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Discussion 2 - Kevin Legette

Discussion 2
Part 1: What are the differences between creational, structural, and behavioral patterns?

The differences between these design patterns primarily lie in what's emphasized in the object creation and design process. Primarily, these patterns are used in the design of a system, providing the framework for how object will be handled once specific system objects/methods are designed and implemented.

The creational pattern focuses on the creation of objects by your program. It defines initialization rules for these objects as well as determining the lifecycle of these objects. The benifit of this design approach is that it takes most of the object creation process out of the programmer's hands and equips the program with the ability to know when and how to create any objects that are necessary or will be necessary for design implementation.

The structural pattern may be described as a building block approach to object design. It's focus is to outline ways in which objects can be combined or grouped together to form larger and more robust system elements. So, rather than using one large object with a large number of responsibilities, this design pattern would use many smaller objects (with individual duties) to form a larger structure that operates through the interaction of these smaller objects. A good benefit of using an approach like this would be object reusability, in that the objects can be composed in different combinations to create different structures with different capabilities, allowing for more robust design.

The behavioral pattern basically defines the behavior of different objects and how they will interact with each other. By using this design pattern, communication methods are clearly defined amongst all objects, making it easy to define and/or determine program flow.

Sources:
http://www.developer.com/design/print.php/3309461
http://www.developer.com/design/article.php/10925_3325211_2

Part 2 - Describe an Interesting Pattern
One pattern that I found interesting was the Proxy pattern. This is a structural pattern where instead of direct communication with certain objects, communication takes place with substitutes for the actual object. At first glance, my initial thought was that using a proxy/substitute object for communication is a bit redundant, a waste of resources and time that could be saved by using direct communication. However, after a little bit more research into the pattern, you find that it does have many benefits. For example, there are situations where certain objects need to be protected and/or direct access to these objects needs to be limited. Prime examples of these situations would be in web and network interactions where security could be an issue. Another benefit for using the proxy pattern would be in situations where you need to communicate with a very large object. The passing around of this object could be very draining to system resources, however using a proxy object to simulate certain aspects of this object and facilitate communication is a much better option, especially in that this proxy object will be much smaller in size than the original. Once I stumbled across those practical uses of the pattern, it's usefulness became clear to me and i was able to see ways in which I could use it in my coding. With my background in Java programming, this pattern many uses in web application development as well as certain swing applications, making it incredibly useful.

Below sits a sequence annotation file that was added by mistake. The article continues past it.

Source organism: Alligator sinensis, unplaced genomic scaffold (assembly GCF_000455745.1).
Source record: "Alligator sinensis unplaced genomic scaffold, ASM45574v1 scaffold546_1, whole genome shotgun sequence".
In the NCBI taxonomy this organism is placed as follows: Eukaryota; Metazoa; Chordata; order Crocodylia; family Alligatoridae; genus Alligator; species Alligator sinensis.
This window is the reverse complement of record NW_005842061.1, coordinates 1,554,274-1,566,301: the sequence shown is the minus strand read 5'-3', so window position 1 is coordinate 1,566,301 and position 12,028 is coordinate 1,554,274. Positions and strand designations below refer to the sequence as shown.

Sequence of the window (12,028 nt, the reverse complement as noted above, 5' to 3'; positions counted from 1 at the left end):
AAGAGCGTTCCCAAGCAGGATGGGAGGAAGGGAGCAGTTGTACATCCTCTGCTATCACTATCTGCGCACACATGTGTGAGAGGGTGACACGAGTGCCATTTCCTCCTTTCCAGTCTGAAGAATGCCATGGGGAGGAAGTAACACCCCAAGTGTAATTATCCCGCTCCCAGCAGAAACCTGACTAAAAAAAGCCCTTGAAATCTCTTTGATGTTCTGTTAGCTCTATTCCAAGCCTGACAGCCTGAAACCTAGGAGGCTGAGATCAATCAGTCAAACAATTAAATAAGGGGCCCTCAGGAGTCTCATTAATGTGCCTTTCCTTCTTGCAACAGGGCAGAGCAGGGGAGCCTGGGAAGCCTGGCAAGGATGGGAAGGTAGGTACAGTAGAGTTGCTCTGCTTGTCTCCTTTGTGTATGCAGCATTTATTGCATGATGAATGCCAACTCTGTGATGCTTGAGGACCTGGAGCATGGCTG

Sources:
http://www.developer.com/design/print.php/3309461
http://www.javaworld.com/javaworld/jw-02-2002/jw-0222-designpatterns-p3.html

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